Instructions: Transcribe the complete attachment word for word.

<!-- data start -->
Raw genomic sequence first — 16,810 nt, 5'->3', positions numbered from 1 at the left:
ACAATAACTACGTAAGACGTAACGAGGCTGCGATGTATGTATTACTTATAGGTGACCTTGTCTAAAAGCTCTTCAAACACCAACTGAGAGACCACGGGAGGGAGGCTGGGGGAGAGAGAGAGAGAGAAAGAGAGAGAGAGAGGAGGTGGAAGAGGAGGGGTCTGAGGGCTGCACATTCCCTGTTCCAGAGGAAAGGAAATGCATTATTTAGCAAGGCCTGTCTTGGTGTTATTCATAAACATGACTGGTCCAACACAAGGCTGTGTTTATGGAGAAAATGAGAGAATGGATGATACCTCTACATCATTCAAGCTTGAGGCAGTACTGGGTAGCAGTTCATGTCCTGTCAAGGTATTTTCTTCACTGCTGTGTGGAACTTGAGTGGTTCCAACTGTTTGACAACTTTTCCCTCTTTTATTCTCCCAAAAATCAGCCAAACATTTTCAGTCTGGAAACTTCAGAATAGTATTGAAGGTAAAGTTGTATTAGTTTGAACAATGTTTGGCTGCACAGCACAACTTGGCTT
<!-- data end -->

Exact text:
Raw genomic sequence first — 16,810 nt, 5'->3', positions numbered from 1 at the left:
ACAATAACTACGTAAGACGTAACGAGGCTGCGATGTATGTATTACTTATAGGTGACCTTGTCTAAAAGCTCTTCAAACACCAACTGAGAGACCACGGGAGGGAGGCTGGGGGAGAGAGAGAGAGAGAAAGAGAGAGAGAGAGGAGGTGGAAGAGGAGGGGTCTGAGGGCTGCACATTCCCTGTTCCAGAGGAAAGGAAATGCATTATTTAGCAAGGCCTGTCTTGGTGTTATTCATAAACATGACTGGTCCAACACAAGGCTGTGTTTATGGAGAAAATGAGAGAATGGATGATACCTCTACATCATTCAAGCTTGAGGCAGTACTGGGTAGCAGTTCATGTCCTGTCAAGGTATTTTCTTCACTGCTGTGTGGAACTTGAGTGGTTCCAACTGTTTGACAACTTTTCCCTCTTTTATTCTCCCAAAAATCAGCCAAACATTTTCAGTCTGGAAACTTCAGAATAGTATTGAAGGTAAAGTTGTATTAGTTTGAACAATGTTTGGCTGCACAGCACAACTTGGCTT